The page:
Transformers: Age of Extinction

Posted: July 4, 2014 in Movie Reviews

Optimus Prime_Transformers4

The question of necessity should almost always be asked on the fourth installment of any franchise. Is there a good story to be told? Or is it a mere cash grab by a studio eager to make a pile of money? But the real question is not how much Transformers do we need, but rather——the question that film studios pose——how much money is there to be made. And when billions of dollars are in the question, it becomes readily apparent that the Transformers  franchise is far too lucrative to not make sequel after sequel.


 Summary: (No spoilers)

Following the devastating attack on Chicago from the events of Dark of the Moon, humanity has decided that there has been enough Transformer involvement on earth and begins hunting down the Autobots one by one. When a small-town guy named Cade Yeager (Mark Wahlberg——The Fighter) buys an old semi-truck in hopes of making a few bucks off of it, he quickly discovers that the hunk of scrap metal is no other than Optimus Prime. When the CIA——in league with a Decepticon bounty hunter——shows up at his home, threatening his family, Yeager quickly becomes engulfed in the conflict along with his daughter and her boyfriend and witnesses firsthand the battle between the Autobots and the Decepticons.

When technology pioneer Joshua Joyce (Stanley Tucci——The Hunger Games, The Devil Wears Prada) engineers “Transformium”, the metal that the Transformers are made of that gives him the ability to create his own sentient robots, his greatest technological breakthrough turns into a disaster as his prototypes (including Galvatron, a reincarnated Megatron) vow ultimate extinction on all humanity.


 You walk into this new Transformers outing knowing exactly what you’re in for, and you get exactly what you pay for: lots of those fireworks explosions, lots of dramatic tension, and plenty of high-octane action on an enormous scale, all in true Michael Bay fashion. While there is so much material that, at this point, is just so hackneyed and worn-out, there are some positive elements that greatly stand out and put this film above the previous two.


Firstly, no Shia LaBeouf. While he’s certainly a talented actor, his character was always written as a ridiculous, nerdy kid and was certainly becoming far too stale in this franchise. Also, no dumb, stupid parents! While comic relief is important, the parents (and especially the mother) were simply annoying pebbles in the proverbial shoe. You wanted them gone forever, but Michael Bay just thought they were too hilarious to cut out.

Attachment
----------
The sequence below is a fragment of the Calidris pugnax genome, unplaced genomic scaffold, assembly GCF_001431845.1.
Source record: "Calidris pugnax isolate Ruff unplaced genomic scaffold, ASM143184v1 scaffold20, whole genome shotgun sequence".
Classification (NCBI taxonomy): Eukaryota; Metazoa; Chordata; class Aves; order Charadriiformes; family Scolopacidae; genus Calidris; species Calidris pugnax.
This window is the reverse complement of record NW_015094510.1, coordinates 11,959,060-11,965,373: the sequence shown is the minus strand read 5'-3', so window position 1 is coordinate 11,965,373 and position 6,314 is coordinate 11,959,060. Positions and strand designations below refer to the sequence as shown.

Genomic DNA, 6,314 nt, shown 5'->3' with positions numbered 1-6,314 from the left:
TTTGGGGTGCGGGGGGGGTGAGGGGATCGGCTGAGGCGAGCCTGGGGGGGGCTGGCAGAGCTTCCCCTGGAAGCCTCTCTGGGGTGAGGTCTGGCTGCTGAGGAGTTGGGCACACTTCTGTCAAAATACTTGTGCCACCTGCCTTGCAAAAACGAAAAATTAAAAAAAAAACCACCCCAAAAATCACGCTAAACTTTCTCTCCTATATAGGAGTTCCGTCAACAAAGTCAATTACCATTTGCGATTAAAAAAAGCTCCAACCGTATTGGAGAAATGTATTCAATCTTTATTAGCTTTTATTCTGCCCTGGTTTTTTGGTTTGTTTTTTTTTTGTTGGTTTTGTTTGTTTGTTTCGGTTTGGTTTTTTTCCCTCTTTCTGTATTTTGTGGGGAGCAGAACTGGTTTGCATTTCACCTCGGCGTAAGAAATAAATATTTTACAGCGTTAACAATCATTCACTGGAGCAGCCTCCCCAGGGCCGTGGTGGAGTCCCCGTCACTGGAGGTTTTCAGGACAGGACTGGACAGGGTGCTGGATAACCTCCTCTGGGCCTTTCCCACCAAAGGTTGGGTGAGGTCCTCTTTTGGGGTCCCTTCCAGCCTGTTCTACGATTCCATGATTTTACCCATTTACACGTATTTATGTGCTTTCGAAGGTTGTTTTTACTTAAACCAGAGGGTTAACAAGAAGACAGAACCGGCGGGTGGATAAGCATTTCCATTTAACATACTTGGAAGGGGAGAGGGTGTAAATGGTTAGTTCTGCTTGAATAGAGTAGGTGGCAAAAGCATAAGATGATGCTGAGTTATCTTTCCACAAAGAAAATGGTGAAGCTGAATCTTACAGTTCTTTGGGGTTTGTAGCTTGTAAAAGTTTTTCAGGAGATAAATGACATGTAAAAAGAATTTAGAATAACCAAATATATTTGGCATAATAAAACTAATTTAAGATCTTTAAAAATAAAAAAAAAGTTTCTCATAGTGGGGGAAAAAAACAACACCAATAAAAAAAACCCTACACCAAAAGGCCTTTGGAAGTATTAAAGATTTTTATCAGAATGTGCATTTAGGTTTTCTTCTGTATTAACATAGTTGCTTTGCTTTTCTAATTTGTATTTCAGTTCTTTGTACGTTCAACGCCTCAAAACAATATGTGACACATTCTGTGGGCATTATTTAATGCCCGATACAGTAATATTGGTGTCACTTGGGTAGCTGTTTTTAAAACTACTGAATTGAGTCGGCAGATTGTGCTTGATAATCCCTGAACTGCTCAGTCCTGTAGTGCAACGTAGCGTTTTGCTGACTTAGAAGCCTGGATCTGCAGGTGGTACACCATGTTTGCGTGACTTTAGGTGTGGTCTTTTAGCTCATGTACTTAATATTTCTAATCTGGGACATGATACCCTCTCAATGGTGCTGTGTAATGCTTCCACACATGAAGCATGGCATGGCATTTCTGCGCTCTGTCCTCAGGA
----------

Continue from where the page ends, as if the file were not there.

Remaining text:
And speaking of annoying characters, Age of Extinction improves greatly on the overall human cast. Mark Wahlberg is an Academy Award-winning actor. But ultimately he’s never given ample opportunities to flex his acting muscles. Stanley Tucci, as well, is an outstanding actor. Unfortunately his character is written as merely another John Turturro from the past films. Despite playing poorly conceived characters, however, the two actors still manage to bring some level of dignity to this otherwise inflated and bombastic sequel. Everyone else in the film is bland and merely subpar actors/actresses playing trite characters. It’s just too bad Michael Bay doesn’t spend as much time with his cast as he does with his visual effects artists.

But to be fair, the human aspect of the film works greatly to its advantage than the past films. For instance, there’s no Megan Fox or hot chicks playing love interests to the kid next door——something that has always been so farfetched in the Transformers franchise. Instead, in this film, we get a subplot revolving around Wahlberg and his relationship with his teenage daughter. Throughout the course of the film, he teaches her about making mature life decisions while at the same time warding off the hot boyfriend. The emphasis is not on the love relationship but rather on the father-daughter relationship, which is truly a wisp of fresh air.

As far as the Autobots go, we have three brand new characters——the British mercenary with a trench coat; the rough soldier of fortune complete with a beer belly, beard, and a cigar hanging out of his mouth (voiced by John Goodman); and the Japanese samurai. All these characters are expendable and represent Bay’s ridiculous imagination when it comes to giving his robot characters separate appearances and ethnicity. The only ones we care about are Bumblebee and Optimus Prime. Also new to the film are the Dinobots, who are really cool for the brief time they’re actually in the film. But I will admit, Optimus riding into battle on top of a robot T. Rex and wielding a sword is certainly quite the spectacle.



In a nutshell:

While there are certainly enjoyable moments, and the film as a whole is an improvement over the previous two without the ridiculous characters and blatant racial jokes and innuendos, Transformers: Age of Extinction is exactly what you think it’ll be: big action and explosions with more larger-than-life characters saving the world from total destruction. But perhaps one of the reasons I didn’t enjoy it all that much was the fact that I watched Saving Private Ryan the night before——a prime example of great cinema, not some “turn your brain off” Michael Bay tripe.


5 stars


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